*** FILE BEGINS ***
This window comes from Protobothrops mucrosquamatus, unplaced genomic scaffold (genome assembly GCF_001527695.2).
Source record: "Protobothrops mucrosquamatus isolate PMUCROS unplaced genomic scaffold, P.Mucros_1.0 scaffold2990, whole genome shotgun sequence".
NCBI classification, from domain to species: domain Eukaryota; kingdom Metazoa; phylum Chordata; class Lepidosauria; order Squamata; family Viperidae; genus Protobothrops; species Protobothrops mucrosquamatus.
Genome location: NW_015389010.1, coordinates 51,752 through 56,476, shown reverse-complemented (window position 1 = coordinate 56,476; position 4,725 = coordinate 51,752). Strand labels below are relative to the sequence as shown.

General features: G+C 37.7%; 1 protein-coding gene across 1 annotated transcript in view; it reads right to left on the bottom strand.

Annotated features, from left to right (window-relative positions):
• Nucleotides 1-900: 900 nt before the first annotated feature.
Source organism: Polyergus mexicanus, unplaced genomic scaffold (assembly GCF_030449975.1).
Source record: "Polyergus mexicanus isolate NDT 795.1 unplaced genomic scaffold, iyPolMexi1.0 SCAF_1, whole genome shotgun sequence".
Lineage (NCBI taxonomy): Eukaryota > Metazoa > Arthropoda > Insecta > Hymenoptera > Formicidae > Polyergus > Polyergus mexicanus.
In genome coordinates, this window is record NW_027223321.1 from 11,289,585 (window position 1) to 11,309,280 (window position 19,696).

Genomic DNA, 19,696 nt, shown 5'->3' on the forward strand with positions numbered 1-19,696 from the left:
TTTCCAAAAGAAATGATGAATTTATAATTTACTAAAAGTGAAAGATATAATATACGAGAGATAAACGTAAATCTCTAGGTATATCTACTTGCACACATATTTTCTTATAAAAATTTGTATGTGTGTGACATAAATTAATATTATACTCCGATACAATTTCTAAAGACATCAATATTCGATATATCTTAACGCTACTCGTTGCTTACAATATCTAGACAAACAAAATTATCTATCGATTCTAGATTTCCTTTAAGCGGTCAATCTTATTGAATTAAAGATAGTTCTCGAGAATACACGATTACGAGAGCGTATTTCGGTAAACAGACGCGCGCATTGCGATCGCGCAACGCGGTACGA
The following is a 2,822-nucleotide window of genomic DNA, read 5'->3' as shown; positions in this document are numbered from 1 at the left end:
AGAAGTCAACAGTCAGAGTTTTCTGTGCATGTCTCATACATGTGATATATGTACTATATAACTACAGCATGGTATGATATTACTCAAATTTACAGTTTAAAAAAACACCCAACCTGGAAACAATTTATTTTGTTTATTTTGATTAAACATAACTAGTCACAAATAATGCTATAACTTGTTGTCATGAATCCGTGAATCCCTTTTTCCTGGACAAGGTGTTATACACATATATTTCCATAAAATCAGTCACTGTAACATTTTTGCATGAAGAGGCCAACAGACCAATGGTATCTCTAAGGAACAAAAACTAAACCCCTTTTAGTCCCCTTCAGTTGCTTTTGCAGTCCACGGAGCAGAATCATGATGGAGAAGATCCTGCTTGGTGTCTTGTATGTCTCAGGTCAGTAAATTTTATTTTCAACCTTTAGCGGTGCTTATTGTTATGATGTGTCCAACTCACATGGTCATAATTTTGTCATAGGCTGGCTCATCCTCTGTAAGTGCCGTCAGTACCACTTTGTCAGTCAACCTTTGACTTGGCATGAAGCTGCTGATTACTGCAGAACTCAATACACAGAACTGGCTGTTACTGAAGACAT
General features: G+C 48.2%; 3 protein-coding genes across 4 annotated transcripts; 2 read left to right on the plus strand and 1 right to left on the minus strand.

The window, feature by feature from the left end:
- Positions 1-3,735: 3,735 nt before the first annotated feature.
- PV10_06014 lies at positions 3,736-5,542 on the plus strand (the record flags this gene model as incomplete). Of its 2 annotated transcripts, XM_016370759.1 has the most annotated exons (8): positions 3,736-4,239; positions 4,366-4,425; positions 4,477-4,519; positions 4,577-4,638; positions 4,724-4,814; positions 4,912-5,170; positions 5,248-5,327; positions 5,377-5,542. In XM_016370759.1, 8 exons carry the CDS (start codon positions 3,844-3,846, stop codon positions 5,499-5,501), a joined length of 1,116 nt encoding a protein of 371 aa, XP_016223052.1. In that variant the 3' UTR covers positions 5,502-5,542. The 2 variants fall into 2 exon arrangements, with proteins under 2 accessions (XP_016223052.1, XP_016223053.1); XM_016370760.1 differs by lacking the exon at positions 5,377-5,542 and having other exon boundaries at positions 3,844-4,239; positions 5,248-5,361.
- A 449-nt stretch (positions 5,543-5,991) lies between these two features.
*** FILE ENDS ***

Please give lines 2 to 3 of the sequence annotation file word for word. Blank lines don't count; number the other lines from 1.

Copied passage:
Source record: "Protobothrops mucrosquamatus isolate PMUCROS unplaced genomic scaffold, P.Mucros_1.0 scaffold2990, whole genome shotgun sequence".
NCBI classification, from domain to species: domain Eukaryota; kingdom Metazoa; phylum Chordata; class Lepidosauria; order Squamata; family Viperidae; genus Protobothrops; species Protobothrops mucrosquamatus.